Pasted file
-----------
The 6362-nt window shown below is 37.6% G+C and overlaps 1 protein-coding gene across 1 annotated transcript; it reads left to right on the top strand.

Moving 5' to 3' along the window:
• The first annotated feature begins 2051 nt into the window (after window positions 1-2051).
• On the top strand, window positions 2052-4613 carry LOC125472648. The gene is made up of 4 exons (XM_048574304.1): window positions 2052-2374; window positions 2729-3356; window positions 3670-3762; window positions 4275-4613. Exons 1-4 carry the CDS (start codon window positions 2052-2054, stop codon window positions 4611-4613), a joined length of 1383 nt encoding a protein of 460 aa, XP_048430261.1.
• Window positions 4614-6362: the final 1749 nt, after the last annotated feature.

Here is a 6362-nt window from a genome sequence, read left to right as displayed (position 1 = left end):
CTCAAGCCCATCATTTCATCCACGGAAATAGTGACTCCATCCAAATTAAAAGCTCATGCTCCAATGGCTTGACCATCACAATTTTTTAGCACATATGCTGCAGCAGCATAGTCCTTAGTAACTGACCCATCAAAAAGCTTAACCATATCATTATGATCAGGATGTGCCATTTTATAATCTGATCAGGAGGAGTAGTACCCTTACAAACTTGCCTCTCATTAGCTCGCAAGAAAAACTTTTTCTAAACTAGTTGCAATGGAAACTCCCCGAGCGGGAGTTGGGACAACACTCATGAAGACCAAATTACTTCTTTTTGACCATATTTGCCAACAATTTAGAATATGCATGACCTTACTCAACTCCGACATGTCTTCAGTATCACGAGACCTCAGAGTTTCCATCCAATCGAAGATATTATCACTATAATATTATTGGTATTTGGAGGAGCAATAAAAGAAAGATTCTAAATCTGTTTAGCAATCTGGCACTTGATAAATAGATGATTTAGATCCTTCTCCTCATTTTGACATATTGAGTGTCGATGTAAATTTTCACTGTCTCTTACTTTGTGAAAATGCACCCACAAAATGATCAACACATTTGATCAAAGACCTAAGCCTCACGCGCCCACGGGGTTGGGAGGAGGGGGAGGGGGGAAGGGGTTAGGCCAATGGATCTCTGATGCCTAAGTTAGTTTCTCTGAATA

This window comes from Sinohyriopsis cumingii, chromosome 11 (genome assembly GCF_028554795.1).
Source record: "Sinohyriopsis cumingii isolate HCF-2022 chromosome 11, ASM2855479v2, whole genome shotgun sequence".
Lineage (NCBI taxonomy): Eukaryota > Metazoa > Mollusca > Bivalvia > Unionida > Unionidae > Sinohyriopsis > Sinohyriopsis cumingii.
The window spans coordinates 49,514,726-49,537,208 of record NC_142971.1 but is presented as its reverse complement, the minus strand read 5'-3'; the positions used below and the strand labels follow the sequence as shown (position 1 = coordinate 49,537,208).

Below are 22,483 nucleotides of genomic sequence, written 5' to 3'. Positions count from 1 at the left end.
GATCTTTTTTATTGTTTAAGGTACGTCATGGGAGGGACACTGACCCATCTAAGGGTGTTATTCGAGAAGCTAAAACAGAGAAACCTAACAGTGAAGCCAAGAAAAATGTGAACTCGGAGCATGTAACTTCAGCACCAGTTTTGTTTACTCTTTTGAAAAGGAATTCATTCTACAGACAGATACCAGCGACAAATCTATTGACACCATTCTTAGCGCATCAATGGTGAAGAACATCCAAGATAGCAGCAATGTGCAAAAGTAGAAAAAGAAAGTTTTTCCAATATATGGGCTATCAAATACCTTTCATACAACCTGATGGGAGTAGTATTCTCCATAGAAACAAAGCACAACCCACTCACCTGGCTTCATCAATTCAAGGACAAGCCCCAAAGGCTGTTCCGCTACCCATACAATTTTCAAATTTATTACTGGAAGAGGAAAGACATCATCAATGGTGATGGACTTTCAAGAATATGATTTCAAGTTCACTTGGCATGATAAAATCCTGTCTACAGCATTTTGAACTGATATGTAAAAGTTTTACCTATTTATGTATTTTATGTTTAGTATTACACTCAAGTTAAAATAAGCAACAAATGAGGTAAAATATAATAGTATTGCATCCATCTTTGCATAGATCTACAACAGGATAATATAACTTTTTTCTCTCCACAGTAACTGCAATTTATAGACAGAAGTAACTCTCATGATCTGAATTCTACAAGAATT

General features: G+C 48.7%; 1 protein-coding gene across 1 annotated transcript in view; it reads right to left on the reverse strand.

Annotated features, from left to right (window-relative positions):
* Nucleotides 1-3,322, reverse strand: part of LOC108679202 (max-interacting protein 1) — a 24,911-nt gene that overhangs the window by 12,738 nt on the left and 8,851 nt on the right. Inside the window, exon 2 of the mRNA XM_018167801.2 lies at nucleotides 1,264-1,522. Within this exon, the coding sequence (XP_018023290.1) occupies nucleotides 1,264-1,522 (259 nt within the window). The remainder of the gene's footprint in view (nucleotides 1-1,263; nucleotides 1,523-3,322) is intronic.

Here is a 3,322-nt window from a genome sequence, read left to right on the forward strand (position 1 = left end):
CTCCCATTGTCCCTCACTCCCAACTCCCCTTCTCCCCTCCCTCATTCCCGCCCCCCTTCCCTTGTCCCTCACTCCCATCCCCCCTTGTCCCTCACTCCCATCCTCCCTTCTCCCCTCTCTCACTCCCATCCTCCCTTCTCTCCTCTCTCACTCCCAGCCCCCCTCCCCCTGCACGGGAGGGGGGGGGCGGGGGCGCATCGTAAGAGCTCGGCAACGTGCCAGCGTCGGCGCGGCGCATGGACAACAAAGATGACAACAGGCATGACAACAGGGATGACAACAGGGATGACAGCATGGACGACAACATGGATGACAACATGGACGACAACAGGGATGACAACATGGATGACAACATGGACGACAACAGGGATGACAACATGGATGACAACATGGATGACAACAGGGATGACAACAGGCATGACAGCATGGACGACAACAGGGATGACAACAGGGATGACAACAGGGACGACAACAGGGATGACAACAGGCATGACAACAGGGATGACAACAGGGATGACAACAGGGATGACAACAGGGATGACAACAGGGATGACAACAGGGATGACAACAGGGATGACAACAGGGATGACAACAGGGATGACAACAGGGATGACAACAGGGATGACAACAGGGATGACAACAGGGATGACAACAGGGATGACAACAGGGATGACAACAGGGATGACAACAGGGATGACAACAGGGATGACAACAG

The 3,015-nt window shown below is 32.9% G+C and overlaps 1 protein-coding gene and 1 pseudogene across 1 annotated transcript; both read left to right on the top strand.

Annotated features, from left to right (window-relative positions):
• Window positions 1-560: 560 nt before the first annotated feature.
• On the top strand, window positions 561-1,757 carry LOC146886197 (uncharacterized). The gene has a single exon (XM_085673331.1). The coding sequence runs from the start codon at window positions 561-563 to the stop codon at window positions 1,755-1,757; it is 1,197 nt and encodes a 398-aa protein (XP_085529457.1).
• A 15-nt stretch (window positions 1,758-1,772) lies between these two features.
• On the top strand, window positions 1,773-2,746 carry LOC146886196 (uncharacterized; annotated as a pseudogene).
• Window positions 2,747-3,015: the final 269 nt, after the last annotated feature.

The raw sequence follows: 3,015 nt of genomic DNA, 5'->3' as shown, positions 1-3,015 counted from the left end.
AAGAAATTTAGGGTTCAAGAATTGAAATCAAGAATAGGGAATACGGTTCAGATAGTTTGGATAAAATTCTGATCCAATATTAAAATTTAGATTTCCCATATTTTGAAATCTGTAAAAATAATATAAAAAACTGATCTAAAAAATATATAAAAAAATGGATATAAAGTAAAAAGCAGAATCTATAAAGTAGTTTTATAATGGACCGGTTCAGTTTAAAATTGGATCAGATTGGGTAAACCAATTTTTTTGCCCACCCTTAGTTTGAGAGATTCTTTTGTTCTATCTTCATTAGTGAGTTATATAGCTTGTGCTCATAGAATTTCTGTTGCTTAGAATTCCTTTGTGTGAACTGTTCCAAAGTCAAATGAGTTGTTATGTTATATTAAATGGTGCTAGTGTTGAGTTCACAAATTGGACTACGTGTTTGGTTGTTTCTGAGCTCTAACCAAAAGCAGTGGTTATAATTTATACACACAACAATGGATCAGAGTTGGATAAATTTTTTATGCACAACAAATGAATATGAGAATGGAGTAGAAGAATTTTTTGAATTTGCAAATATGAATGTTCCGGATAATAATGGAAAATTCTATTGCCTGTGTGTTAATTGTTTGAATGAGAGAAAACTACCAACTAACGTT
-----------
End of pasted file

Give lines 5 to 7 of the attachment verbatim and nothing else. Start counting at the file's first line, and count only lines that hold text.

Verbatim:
• Window positions 4614-6362: the final 1749 nt, after the last annotated feature.

Here is a 6362-nt window from a genome sequence, read left to right as displayed (position 1 = left end):
CTCAAGCCCATCATTTCATCCACGGAAATAGTGACTCCATCCAAATTAAAAGCTCATGCTCCAATGGCTTGACCATCACAATTTTTTAGCACATATGCTGCAGCAGCATAGTCCTTAGTAACTGACCCATCAAAAAGCTTAACCATATCATTATGATCAGGATGTGCCATTTTATAATCTGATCAGGAGGAGTAGTACCCTTACAAACTTGCCTCTCATTAGCTCGCAAGAAAAACTTTTTCTAAACTAGTTGCAATGGAAACTCCCCGAGCGGGAGTTGGGACAACACTCATGAAGACCAAATTACTTCTTTTTGACCATATTTGCCAACAATTTAGAATATGCATGACCTTACTCAACTCCGACATGTCTTCAGTATCACGAGACCTCAGAGTTTCCATCCAATCGAAGATATTATCACTATAATATTATTGGTATTTGGAGGAGCAATAAAAGAAAGATTCTAAATCTGTTTAGCAATCTGGCACTTGATAAATAGATGATTTAGATCCTTCTCCTCATTTTGACATATTGAGTGTCGATGTAAATTTTCACTGTCTCTTACTTTGTGAAAATGCACCCACAAAATGATCAACACATTTGATCAAAGACCTAAGCCTCACGCGCCCACGGGGTTGGGAGGAGGGGGAGGGGGGAAGGGGTTAGGCCAATGGATCTCTGATGCCTAAGTTAGTTTCTCTGAATA